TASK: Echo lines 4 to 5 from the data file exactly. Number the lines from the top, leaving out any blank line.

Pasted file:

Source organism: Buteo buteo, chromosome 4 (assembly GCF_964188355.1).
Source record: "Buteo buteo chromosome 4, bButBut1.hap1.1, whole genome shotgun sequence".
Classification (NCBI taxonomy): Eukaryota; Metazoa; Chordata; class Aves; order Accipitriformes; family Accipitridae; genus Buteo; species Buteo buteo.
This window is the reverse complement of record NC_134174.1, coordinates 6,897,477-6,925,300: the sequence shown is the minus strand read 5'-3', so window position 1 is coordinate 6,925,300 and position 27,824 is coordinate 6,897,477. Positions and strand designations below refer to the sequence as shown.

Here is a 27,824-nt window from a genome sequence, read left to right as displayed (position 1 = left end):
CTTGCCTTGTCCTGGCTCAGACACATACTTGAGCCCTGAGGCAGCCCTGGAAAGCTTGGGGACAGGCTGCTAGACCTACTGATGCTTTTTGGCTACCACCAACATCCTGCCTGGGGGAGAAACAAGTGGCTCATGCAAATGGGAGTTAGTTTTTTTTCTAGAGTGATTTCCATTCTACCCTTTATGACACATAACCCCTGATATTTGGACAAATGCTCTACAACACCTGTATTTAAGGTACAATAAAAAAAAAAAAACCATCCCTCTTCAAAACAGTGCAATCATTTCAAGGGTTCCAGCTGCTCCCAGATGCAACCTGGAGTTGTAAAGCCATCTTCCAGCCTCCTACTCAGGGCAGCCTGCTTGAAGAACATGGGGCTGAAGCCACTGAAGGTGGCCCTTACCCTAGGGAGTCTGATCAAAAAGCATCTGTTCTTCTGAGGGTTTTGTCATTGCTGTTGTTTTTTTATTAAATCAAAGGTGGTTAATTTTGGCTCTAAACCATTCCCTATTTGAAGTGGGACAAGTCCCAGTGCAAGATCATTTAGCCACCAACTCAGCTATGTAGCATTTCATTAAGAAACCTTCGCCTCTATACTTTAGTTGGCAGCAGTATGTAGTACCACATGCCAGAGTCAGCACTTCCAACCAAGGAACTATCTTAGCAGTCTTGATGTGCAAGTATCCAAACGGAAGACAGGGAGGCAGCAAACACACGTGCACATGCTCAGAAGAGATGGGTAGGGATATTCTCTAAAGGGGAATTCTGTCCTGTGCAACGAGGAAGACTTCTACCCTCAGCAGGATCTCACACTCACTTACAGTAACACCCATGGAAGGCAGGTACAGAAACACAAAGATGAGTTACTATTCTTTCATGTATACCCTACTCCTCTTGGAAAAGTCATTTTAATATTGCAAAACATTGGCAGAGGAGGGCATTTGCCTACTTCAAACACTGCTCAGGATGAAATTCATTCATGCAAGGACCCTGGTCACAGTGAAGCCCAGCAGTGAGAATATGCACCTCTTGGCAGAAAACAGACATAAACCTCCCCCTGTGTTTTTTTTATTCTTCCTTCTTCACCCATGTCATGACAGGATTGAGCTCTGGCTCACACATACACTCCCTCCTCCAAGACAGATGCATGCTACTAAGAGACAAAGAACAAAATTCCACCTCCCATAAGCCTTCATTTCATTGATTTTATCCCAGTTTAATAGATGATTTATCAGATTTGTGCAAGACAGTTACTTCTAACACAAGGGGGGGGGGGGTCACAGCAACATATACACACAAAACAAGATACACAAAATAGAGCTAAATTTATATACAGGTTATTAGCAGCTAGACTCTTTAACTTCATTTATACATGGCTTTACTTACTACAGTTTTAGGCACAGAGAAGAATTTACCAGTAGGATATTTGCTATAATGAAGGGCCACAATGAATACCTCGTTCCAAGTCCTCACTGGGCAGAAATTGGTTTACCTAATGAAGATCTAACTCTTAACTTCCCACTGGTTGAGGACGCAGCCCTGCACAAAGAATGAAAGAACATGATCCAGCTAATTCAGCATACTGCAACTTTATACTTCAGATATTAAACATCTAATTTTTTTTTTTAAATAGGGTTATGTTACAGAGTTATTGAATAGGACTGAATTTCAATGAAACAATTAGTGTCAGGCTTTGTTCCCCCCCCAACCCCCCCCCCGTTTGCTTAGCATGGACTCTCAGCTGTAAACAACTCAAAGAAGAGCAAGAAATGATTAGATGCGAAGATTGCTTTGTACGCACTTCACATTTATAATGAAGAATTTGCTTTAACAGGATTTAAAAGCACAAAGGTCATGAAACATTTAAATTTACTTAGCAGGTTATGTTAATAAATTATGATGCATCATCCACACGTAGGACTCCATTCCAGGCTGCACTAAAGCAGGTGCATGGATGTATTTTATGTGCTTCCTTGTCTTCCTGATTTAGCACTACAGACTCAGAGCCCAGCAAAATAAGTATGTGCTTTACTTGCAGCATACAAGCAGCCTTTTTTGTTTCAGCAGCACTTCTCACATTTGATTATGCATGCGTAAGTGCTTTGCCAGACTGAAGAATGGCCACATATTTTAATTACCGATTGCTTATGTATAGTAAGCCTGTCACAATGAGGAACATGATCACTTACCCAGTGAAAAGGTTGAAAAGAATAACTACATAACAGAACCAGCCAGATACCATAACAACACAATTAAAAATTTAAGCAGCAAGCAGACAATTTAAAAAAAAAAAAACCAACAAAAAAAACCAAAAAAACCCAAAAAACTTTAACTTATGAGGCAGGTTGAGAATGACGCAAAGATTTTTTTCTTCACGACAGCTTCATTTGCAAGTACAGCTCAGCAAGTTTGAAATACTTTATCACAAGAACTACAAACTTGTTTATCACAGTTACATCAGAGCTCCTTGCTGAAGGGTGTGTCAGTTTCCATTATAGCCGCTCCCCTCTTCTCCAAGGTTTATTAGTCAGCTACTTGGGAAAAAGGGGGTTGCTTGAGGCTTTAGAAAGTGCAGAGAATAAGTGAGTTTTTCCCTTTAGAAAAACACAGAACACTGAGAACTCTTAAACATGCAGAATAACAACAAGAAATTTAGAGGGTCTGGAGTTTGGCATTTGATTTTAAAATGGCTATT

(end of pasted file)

This window is the reverse complement of record NC_134174.1, coordinates 6,897,477-6,925,300: the sequence shown is the minus strand read 5'-3', so window position 1 is coordinate 6,925,300 and position 27,824 is coordinate 6,897,477. Positions and strand designations below refer to the sequence as shown.

Here is a 27,824-nt window from a genome sequence, read left to right as displayed (position 1 = left end):